A pair of lithium ion batteries on the Boeing 787-8 – which should have been risk-assessment afterthoughts compared to the overall electrical system – became unexpected safety problems. Luckily, nobody was hurt and the aircraft escaped heavy damage. Why?

Despite three overlapping investigation reports ­issued earlier this year by Boeing jointly with the Federal Aviation Administration, the Japan Transportation Safety Board, and lastly the National Transportation Safety Board on 1 December, there has still been no clear root cause found for the internal short circuits that destroyed two batteries on separate 787-8s in January 2013.

While not definitively traced to the battery failures, NTSB investigators found GS Yuasa’s production techniques for the 787 batteries had flaws that could lead to quality defects that the supplier’s inspection processes were unable to detect. How could that happen? As the Boeing/FAA report last April and most recent NTSB report make clear, the 787-8 suffered a failure of ­management. The original outsourcing model – which Boeing has since renounced – distributed design and quality assurance authority to levels of the supply chain unaccustomed and ill-equipped to perform it.

Most often, the consequences of that lack of quality assurance at subcontractor level manifested itself on the 787-8 in the form of chronic reliability problems, especially with the flight control software and the uniquely powerful electrical system.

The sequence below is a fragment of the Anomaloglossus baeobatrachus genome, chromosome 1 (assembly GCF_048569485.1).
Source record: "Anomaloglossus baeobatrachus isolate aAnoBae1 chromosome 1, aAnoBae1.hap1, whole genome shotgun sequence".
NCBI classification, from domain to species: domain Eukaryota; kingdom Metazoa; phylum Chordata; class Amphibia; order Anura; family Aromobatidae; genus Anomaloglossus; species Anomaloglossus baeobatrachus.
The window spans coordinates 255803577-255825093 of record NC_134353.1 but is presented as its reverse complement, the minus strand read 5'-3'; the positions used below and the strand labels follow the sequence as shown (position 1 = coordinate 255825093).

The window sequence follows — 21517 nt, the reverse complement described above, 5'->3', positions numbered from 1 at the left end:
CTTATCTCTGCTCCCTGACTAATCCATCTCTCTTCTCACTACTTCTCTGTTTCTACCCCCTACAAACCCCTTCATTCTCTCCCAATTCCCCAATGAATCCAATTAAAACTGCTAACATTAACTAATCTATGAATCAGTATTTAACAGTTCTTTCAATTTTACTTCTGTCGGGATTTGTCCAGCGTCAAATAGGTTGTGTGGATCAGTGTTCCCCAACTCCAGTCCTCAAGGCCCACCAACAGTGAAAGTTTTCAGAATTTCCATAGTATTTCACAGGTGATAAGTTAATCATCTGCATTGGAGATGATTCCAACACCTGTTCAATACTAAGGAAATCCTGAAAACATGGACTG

The aviation industry uses a failure-tolerant certification process. A reliability problem should never lead to a safety crisis. A glitch-prone component should simply be a maintenance headache until fixed. In at least two incidents, however, design and quality problems at the sub-tier level are linked to safety incidents.

The FAA does not have resources to verify the safety of the design and production of every component on a modern widebody. It must rely on manufacturers to self-certify and monitor the integrity of on-board ­systems. It is clear the 787-8’s original outsourcing plan strained this arrangement to breaking point.

The problem, however, is not outsourcing, but its ­execution. Boeing has reclaimed major elements of the 787 supply chain, but long-term trends favour continued outsourcing of yet more work. As a result, final ­assembly manufacturers must become more vigilant of sub-tier suppliers. And sub-tier suppliers must become more sophisticated. The 787’s battery woes show what can happen if the industry fails to adapt.

Source: Flight International